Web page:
In the modern age, when there is something we need to know, we Google it — it is a one-stop shop for everything from how to cook the perfect scrambled eggs to last weekend’s football results. Now, a new update to the search engine might mean that you find your next job using the service, too.
Google will now pull job listings from various sources across the internet and present them to the user within the search interface. This functionality was first detailed at the company’s I/O conference in May.
Users will be able to use natural search terms like “jobs near me” and “teaching jobs” to find work, according to a report from Engadget. Their results will be offered up in a clean, information-rich interface that is packed with all the most relevant information, streamlining the ever-frustrating job hunt process.
Jobs are listed alongside their location, the site that the role has been advertised on, and how long it has been since the posting went live. There is also an icon that states whether the work is full-time or part-time and, where possible, there is an estimate of how long the user’s commute will take.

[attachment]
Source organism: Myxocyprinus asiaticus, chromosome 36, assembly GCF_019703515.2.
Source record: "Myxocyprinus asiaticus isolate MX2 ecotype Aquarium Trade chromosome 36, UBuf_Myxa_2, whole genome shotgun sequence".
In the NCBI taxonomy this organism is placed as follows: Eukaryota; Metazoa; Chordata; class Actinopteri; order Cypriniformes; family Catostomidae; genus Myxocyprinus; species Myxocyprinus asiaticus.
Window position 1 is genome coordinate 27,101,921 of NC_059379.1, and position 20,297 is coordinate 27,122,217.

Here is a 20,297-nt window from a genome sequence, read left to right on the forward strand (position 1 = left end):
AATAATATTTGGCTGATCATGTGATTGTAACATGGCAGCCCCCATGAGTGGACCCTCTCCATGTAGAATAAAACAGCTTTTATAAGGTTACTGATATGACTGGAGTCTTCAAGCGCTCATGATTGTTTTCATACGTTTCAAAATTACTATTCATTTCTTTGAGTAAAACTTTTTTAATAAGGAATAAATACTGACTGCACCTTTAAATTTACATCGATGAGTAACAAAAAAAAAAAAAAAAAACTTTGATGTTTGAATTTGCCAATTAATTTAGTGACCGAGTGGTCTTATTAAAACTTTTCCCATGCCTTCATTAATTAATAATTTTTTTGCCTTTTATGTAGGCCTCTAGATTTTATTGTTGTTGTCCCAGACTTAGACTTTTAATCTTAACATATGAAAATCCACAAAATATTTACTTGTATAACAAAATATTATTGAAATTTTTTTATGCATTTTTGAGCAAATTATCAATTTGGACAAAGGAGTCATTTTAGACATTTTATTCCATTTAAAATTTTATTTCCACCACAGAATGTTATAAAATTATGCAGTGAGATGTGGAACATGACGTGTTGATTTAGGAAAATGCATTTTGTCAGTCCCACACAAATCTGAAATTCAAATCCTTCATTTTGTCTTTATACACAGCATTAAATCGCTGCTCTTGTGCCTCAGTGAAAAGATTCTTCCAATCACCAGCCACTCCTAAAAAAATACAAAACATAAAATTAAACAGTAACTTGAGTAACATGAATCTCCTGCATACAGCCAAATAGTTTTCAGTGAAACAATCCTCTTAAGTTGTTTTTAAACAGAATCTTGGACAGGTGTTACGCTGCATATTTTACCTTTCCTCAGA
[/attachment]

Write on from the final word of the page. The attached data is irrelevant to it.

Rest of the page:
The service also integrates Google Alerts functionality to make sure that job hunters do not need to run a search every day to avoid missing out on the perfect role. Users can tie an alert to a particular search, so that they will receive an email notification whenever new jobs are added to the results.
In a post published on the Google Blog on Thursday, product manager Nick Zakrasek explains how the company is collaborating with some of the biggest job listing sites around to perfect this new service. Monster, LinkedIn, WayUp, DirectEmployers, CareerBuilder, Glassdoor, and Facebook are already on board.
“Monster is actively focused on helping candidates connect with the right job opportunities — faster and easier,” said Monster’s chief technology officer, Conal Thompson. “Our alliance with Google supports our ongoing efforts to reach more candidates wherever they are.”
Google will continue to expand the range of job listings included in this service over time. The company has already published open documentation intended to help job boards and direct employers alike make their openings visible via search results.
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